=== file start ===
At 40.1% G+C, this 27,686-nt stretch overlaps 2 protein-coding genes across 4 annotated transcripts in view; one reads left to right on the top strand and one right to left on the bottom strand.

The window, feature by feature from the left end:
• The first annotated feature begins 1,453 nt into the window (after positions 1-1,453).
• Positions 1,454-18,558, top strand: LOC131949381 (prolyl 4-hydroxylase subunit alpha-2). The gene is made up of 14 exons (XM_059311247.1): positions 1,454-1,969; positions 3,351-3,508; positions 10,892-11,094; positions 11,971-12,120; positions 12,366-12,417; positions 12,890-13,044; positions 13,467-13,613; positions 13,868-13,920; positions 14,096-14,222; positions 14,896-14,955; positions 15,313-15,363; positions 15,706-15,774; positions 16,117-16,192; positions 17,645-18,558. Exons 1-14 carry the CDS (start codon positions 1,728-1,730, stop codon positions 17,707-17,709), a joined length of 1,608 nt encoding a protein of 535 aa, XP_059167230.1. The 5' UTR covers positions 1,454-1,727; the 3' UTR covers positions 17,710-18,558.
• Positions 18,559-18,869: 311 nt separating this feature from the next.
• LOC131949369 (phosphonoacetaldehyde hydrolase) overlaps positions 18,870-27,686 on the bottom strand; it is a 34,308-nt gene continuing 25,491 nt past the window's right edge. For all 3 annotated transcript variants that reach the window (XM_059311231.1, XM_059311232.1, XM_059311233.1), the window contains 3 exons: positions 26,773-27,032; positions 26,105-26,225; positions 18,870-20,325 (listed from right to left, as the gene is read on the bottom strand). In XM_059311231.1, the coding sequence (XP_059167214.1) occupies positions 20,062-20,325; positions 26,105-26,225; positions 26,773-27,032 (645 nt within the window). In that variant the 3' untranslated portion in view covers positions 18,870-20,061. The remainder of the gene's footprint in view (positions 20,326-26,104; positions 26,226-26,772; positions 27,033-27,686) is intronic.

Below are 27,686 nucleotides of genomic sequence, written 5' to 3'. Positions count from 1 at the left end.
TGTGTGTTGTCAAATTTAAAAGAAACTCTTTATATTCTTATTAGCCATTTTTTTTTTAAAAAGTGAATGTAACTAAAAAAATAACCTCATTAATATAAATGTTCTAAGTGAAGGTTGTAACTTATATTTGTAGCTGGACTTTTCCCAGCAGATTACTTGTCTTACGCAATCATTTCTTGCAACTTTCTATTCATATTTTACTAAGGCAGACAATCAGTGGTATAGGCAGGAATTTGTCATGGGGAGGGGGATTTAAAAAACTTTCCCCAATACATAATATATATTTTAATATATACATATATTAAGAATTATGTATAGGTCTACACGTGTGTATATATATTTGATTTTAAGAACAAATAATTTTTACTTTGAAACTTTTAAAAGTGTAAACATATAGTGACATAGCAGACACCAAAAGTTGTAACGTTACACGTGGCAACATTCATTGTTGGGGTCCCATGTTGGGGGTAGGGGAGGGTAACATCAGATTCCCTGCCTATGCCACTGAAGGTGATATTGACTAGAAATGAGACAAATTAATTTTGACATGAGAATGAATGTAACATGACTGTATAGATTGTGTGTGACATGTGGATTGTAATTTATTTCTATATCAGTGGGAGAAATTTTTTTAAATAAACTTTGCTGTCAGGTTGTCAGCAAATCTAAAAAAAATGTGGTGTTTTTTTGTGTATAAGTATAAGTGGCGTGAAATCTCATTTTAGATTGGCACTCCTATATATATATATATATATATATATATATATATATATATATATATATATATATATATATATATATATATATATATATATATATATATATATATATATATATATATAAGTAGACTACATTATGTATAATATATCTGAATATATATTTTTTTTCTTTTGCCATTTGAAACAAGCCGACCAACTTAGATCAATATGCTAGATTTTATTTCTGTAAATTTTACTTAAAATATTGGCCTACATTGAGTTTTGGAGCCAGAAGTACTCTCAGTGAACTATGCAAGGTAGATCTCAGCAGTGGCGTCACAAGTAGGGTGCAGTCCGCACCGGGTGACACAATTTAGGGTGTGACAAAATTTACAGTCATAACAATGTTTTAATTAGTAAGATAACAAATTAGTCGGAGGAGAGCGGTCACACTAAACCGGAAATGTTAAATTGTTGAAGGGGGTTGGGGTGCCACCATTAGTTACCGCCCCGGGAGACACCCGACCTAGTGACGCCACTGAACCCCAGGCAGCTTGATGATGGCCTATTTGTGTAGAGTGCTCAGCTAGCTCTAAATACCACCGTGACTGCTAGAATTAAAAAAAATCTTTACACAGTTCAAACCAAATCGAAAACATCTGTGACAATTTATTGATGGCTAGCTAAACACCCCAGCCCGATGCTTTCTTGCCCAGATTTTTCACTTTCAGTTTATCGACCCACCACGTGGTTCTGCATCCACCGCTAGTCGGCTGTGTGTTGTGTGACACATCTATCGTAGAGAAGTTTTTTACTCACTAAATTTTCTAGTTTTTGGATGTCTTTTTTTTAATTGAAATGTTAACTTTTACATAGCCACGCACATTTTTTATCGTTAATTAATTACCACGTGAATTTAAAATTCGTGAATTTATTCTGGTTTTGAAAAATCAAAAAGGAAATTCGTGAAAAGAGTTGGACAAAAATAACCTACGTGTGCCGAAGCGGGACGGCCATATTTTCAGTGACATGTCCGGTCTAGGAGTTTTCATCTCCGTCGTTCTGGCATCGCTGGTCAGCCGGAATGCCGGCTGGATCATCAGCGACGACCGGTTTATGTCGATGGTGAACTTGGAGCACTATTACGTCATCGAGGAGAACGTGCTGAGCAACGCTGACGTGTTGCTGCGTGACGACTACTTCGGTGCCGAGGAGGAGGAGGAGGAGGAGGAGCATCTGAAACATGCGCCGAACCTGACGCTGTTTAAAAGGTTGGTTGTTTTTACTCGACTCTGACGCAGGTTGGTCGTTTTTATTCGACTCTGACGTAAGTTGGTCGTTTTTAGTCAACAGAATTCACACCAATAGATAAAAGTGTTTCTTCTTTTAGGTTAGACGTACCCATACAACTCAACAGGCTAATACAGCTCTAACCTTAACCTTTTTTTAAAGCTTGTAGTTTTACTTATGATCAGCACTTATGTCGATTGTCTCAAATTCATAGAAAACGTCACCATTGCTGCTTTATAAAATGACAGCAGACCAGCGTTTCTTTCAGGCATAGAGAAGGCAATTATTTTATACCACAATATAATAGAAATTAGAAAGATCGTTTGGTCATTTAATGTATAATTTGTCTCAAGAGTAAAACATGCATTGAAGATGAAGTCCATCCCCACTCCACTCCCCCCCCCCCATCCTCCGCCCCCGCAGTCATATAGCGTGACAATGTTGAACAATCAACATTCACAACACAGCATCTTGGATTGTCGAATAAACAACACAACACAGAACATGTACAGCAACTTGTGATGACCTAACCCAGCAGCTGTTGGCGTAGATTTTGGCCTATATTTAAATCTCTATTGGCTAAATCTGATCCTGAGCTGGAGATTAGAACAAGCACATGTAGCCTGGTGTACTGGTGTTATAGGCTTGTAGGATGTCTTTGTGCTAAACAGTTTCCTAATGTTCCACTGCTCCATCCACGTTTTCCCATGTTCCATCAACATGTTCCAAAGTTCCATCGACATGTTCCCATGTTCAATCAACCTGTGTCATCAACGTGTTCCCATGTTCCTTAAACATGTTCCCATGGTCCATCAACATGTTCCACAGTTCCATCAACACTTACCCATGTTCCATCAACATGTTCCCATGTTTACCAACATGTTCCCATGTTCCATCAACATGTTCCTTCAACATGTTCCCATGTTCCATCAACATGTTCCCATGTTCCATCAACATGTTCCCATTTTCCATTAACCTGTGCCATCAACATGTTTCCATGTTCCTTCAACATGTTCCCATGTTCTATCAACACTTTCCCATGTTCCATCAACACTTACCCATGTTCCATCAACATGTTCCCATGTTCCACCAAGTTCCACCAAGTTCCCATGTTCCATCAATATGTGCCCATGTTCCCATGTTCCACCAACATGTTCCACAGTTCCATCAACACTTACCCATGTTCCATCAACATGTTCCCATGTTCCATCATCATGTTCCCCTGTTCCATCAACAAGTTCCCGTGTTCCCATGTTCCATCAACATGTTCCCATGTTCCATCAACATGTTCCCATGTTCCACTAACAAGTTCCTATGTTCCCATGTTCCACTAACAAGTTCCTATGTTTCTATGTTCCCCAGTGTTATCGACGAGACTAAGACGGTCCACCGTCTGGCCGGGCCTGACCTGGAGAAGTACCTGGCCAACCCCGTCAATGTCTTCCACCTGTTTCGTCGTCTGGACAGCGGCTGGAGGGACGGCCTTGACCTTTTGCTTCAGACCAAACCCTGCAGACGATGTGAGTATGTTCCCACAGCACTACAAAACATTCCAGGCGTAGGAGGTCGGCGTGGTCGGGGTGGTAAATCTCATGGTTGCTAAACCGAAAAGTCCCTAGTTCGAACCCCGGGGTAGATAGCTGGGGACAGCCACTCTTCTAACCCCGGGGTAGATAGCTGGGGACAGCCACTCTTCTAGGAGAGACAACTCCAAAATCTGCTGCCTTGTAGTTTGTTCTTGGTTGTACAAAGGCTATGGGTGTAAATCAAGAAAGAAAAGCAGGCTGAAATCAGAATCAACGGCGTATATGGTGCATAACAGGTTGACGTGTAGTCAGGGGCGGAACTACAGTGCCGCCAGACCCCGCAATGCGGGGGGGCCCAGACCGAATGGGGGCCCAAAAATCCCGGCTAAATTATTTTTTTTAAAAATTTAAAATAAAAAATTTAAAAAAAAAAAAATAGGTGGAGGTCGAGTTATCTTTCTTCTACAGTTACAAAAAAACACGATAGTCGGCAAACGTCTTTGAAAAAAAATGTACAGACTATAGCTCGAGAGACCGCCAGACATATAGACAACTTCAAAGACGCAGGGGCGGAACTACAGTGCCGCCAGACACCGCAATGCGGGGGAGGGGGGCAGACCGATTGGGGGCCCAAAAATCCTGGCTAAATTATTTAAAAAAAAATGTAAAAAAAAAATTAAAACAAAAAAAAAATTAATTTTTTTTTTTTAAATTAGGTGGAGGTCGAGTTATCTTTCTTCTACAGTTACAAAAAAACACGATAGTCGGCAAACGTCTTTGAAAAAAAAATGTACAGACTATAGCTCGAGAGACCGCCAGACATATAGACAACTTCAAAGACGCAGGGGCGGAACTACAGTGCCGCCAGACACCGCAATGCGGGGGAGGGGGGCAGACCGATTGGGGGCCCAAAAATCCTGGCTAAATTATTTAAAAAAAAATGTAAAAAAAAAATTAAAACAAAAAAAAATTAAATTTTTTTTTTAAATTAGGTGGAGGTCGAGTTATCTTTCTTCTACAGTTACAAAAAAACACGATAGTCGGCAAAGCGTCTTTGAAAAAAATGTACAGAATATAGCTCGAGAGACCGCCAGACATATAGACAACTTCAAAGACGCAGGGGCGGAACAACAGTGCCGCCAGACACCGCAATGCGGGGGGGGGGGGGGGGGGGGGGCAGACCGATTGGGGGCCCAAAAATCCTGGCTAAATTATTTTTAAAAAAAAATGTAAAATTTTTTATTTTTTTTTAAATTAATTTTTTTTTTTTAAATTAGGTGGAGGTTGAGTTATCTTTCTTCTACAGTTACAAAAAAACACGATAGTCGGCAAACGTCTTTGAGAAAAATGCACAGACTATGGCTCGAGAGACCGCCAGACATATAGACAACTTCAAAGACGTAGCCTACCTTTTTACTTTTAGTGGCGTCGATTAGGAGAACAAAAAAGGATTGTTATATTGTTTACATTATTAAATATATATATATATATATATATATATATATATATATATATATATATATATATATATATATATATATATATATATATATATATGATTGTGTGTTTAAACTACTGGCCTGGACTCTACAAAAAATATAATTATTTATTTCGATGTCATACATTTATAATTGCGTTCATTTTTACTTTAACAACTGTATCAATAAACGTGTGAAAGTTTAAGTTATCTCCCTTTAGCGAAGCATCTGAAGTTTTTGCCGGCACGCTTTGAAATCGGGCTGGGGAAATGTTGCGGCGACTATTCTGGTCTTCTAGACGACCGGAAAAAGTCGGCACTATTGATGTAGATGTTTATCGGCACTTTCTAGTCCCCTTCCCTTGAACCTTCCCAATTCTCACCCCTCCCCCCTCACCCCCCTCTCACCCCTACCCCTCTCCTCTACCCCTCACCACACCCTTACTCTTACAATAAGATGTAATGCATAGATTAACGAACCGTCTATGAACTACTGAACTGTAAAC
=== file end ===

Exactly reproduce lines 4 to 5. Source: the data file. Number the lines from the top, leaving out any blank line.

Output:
• Positions 1,454-18,558, top strand: LOC131949381 (prolyl 4-hydroxylase subunit alpha-2). The gene is made up of 14 exons (XM_059311247.1): positions 1,454-1,969; positions 3,351-3,508; positions 10,892-11,094; positions 11,971-12,120; positions 12,366-12,417; positions 12,890-13,044; positions 13,467-13,613; positions 13,868-13,920; positions 14,096-14,222; positions 14,896-14,955; positions 15,313-15,363; positions 15,706-15,774; positions 16,117-16,192; positions 17,645-18,558. Exons 1-14 carry the CDS (start codon positions 1,728-1,730, stop codon positions 17,707-17,709), a joined length of 1,608 nt encoding a protein of 535 aa, XP_059167230.1. The 5' UTR covers positions 1,454-1,727; the 3' UTR covers positions 17,710-18,558.
• Positions 18,559-18,869: 311 nt separating this feature from the next.